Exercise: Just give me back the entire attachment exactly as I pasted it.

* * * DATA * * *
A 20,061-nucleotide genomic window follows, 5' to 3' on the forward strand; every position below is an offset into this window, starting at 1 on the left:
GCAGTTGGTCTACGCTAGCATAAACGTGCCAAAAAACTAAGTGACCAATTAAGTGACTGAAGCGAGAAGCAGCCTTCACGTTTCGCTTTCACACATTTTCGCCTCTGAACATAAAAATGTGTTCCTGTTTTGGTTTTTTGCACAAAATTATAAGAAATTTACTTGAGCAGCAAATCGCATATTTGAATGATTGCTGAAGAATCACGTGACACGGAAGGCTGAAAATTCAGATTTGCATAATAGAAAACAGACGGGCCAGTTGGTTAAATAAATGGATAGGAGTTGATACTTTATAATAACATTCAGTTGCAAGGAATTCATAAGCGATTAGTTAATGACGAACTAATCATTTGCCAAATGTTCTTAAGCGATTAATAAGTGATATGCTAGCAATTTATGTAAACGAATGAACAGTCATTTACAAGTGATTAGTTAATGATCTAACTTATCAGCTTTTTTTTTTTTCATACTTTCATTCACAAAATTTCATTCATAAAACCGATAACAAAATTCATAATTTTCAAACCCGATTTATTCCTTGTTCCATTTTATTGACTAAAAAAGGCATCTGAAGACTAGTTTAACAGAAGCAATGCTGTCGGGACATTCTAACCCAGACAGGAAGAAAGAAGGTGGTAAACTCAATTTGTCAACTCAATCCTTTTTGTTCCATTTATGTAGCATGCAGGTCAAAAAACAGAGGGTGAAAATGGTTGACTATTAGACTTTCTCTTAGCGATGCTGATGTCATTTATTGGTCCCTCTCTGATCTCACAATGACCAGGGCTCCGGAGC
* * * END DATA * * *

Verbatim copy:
A 20,061-nucleotide genomic window follows, 5' to 3' on the forward strand; every position below is an offset into this window, starting at 1 on the left:
GCAGTTGGTCTACGCTAGCATAAACGTGCCAAAAAACTAAGTGACCAATTAAGTGACTGAAGCGAGAAGCAGCCTTCACGTTTCGCTTTCACACATTTTCGCCTCTGAACATAAAAATGTGTTCCTGTTTTGGTTTTTTGCACAAAATTATAAGAAATTTACTTGAGCAGCAAATCGCATATTTGAATGATTGCTGAAGAATCACGTGACACGGAAGGCTGAAAATTCAGATTTGCATAATAGAAAACAGACGGGCCAGTTGGTTAAATAAATGGATAGGAGTTGATACTTTATAATAACATTCAGTTGCAAGGAATTCATAAGCGATTAGTTAATGACGAACTAATCATTTGCCAAATGTTCTTAAGCGATTAATAAGTGATATGCTAGCAATTTATGTAAACGAATGAACAGTCATTTACAAGTGATTAGTTAATGATCTAACTTATCAGCTTTTTTTTTTTTCATACTTTCATTCACAAAATTTCATTCATAAAACCGATAACAAAATTCATAATTTTCAAACCCGATTTATTCCTTGTTCCATTTTATTGACTAAAAAAGGCATCTGAAGACTAGTTTAACAGAAGCAATGCTGTCGGGACATTCTAACCCAGACAGGAAGAAAGAAGGTGGTAAACTCAATTTGTCAACTCAATCCTTTTTGTTCCATTTATGTAGCATGCAGGTCAAAAAACAGAGGGTGAAAATGGTTGACTATTAGACTTTCTCTTAGCGATGCTGATGTCATTTATTGGTCCCTCTCTGATCTCACAATGACCAGGGCTCCGGAGC